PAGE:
John Hogue has struggled with his weight for years. He knew diet and exercise could help bring his diabetes and blood pressure under control, but admits he was never one to count calories.
"I would go to the doctor and say 'yes, sir' and listen to all the good advice, and then I would go down the street and have a po' boy," the 53-year-old attorney said with a laugh.
That changed last fall, when his doctor at New Orleans' Ochsner Health System prescribed some mobile apps he could use on his phone to watch his glucose levels, monitor his blood pressure and closely track his diet.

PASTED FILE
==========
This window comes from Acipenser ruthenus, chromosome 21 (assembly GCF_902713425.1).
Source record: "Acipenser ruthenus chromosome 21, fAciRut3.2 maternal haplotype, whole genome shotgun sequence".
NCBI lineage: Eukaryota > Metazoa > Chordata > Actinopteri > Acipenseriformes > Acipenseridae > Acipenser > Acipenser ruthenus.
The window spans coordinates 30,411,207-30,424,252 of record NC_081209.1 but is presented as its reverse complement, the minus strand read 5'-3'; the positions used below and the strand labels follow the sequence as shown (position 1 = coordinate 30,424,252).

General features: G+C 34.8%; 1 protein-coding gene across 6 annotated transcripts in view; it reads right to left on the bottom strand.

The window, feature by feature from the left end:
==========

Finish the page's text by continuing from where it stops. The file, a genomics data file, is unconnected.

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"I still struggle with my weight, honestly, but it's made me more aware of what I'm eating," and Hogue said that has helped. "I'm managing my blood pressure better."
Nonprofit Ochsner is making mobile technology part of its protocol to treat patients with chronic diseases. Doctors now write out prescriptions for apps that patients can take to its "O Bar," where they find tech advisors to help install the applications on their phones and show them how to use them before they go home.